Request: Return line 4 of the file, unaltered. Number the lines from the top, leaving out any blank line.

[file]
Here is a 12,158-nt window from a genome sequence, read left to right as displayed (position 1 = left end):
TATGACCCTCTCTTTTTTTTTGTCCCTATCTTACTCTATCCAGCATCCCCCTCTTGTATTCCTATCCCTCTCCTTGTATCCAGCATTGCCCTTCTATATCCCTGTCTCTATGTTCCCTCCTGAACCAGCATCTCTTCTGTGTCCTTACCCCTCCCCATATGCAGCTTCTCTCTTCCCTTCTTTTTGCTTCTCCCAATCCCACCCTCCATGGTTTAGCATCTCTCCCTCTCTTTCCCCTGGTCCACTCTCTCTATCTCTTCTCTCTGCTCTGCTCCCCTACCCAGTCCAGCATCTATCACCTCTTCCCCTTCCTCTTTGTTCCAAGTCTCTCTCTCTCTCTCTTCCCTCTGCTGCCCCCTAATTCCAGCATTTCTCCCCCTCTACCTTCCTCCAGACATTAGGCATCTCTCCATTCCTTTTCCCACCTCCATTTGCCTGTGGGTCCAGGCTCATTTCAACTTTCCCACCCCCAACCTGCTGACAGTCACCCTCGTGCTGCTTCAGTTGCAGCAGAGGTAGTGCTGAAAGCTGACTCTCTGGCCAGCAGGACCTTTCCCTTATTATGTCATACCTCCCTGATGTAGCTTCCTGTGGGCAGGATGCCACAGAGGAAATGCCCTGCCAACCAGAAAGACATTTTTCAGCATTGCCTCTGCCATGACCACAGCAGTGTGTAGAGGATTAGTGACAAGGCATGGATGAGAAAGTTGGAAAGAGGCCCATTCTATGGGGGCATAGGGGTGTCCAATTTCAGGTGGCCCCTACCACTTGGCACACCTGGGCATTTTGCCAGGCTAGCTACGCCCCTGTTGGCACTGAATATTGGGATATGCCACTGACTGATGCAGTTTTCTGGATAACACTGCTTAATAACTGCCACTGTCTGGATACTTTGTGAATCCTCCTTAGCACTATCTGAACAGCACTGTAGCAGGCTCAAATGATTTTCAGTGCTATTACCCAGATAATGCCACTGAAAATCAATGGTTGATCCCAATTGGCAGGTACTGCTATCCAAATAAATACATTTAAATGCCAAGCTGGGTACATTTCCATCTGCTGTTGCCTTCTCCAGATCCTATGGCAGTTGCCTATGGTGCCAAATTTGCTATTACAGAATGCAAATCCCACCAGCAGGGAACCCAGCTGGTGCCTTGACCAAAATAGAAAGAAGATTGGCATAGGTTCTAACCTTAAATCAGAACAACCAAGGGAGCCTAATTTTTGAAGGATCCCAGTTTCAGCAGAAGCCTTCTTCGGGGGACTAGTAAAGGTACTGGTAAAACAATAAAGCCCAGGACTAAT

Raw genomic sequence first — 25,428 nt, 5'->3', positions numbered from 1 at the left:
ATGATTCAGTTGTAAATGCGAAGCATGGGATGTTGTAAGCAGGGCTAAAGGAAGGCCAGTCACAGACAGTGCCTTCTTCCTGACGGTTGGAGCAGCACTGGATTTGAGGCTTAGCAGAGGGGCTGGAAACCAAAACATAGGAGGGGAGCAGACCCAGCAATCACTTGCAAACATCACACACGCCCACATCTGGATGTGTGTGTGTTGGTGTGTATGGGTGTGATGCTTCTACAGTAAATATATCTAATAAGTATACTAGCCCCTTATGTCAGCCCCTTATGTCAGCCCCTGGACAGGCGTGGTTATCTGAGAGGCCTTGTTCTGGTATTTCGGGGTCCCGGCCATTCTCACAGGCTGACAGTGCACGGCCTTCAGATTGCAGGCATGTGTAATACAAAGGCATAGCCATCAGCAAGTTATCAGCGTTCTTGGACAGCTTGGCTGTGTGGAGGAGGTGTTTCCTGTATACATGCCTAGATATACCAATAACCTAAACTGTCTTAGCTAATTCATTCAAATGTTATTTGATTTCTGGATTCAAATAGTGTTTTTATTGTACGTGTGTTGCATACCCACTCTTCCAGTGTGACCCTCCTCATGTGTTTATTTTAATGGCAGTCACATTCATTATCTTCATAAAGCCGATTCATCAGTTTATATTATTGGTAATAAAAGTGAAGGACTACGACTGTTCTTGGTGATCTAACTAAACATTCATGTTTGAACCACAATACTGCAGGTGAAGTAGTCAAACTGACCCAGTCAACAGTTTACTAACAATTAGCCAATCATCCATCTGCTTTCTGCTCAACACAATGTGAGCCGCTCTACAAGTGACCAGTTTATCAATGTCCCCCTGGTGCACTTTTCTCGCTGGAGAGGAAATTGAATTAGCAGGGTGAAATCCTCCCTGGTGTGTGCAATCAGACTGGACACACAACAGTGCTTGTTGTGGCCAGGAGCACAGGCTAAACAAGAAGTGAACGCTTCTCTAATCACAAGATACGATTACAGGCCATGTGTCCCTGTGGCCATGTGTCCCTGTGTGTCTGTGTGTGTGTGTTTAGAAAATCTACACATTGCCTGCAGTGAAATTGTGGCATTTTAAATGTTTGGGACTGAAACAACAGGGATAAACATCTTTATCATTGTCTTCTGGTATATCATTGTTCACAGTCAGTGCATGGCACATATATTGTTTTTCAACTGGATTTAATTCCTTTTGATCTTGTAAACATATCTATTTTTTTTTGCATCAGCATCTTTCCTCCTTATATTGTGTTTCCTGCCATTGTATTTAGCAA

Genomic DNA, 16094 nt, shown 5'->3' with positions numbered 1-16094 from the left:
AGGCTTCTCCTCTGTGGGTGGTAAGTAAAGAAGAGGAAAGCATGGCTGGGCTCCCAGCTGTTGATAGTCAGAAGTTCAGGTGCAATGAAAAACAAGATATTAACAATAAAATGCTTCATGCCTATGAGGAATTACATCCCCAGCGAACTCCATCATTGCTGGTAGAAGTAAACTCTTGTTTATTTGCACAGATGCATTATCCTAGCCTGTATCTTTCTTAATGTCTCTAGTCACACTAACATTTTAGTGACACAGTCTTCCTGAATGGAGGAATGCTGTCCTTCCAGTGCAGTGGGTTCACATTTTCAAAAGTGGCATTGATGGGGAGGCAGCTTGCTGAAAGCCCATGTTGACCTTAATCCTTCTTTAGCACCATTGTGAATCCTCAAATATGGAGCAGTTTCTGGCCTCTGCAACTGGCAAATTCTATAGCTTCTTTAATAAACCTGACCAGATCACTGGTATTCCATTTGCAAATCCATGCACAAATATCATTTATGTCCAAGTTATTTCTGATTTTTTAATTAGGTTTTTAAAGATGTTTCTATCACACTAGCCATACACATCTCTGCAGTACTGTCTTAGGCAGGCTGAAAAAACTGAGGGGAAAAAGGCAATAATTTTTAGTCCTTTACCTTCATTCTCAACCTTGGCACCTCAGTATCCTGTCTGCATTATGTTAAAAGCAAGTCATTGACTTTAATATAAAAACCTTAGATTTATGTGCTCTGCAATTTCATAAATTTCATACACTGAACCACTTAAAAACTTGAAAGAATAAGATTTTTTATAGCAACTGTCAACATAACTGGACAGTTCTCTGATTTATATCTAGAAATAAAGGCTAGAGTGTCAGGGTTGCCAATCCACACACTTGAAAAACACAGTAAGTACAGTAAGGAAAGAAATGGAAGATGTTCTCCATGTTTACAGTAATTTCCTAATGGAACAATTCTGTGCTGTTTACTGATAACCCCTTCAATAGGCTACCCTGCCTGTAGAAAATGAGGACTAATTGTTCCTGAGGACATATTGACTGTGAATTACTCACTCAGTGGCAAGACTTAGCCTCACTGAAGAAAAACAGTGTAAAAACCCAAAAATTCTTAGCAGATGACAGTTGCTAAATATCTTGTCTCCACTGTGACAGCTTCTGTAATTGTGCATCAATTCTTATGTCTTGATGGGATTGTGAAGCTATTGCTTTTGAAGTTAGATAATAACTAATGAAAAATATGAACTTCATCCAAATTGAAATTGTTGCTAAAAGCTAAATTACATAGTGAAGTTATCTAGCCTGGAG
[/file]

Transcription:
ATGATTCAGTTGTAAATGCGAAGCATGGGATGTTGTAAGCAGGGCTAAAGGAAGGCCAGTCACAGACAGTGCCTTCTTCCTGACGGTTGGAGCAGCACTGGATTTGAGGCTTAGCAGAGGGGCTGGAAACCAAAACATAGGAGGGGAGCAGACCCAGCAATCACTTGCAAACATCACACACGCCCACATCTGGATGTGTGTGTGTTGGTGTGTATGGGTGTGATGCTTCTACAGTAAATATATCTAATAAGTATACTAGCCCCTTATGTCAGCCCCTTATGTCAGCCCCTGGACAGGCGTGGTTATCTGAGAGGCCTTGTTCTGGTATTTCGGGGTCCCGGCCATTCTCACAGGCTGACAGTGCACGGCCTTCAGATTGCAGGCATGTGTAATACAAAGGCATAGCCATCAGCAAGTTATCAGCGTTCTTGGACAGCTTGGCTGTGTGGAGGAGGTGTTTCCTGTATACATGCCTAGATATACCAATAACCTAAACTGTCTTAGCTAATTCATTCAAATGTTATTTGATTTCTGGATTCAAATAGTGTTTTTATTGTACGTGTGTTGCATACCCACTCTTCCAGTGTGACCCTCCTCATGTGTTTATTTTAATGGCAGTCACATTCATTATCTTCATAAAGCCGATTCATCAGTTTATATTATTGGTAATAAAAGTGAAGGACTACGACTGTTCTTGGTGATCTAACTAAACATTCATGTTTGAACCACAATACTGCAGGTGAAGTAGTCAAACTGACCCAGTCAACAGTTTACTAACAATTAGCCAATCATCCATCTGCTTTCTGCTCAACACAATGTGAGCCGCTCTACAAGTGACCAGTTTATCAATGTCCCCCTGGTGCACTTTTCTCGCTGGAGAGGAAATTGAATTAGCAGGGTGAAATCCTCCCTGGTGTGTGCAATCAGACTGGACACACAACAGTGCTTGTTGTGGCCAGGAGCACAGGCTAAACAAGAAGTGAACGCTTCTCTAATCACAAGATACGATTACAGGCCATGTGTCCCTGTGGCCATGTGTCCCTGTGTGTCTGTGTGTGTGTGTTTAGAAAATCTACACATTGCCTGCAGTGAAATTGTGGCATTTTAAATGTTTGGGACTGAAACAACAGGGATAAACATCTTTATCATTGTCTTCTGGTATATCATTGTTCACAGTCAGTGCATGGCACATATATTGTTTTTCAACTGGATTTAATTCCTTTTGATCTTGTAAACATATCTATTTTTTTTTGCATCAGCATCTTTCCTCCTTATATTGTGTTTCCTGCCATTGTATTTAGCAA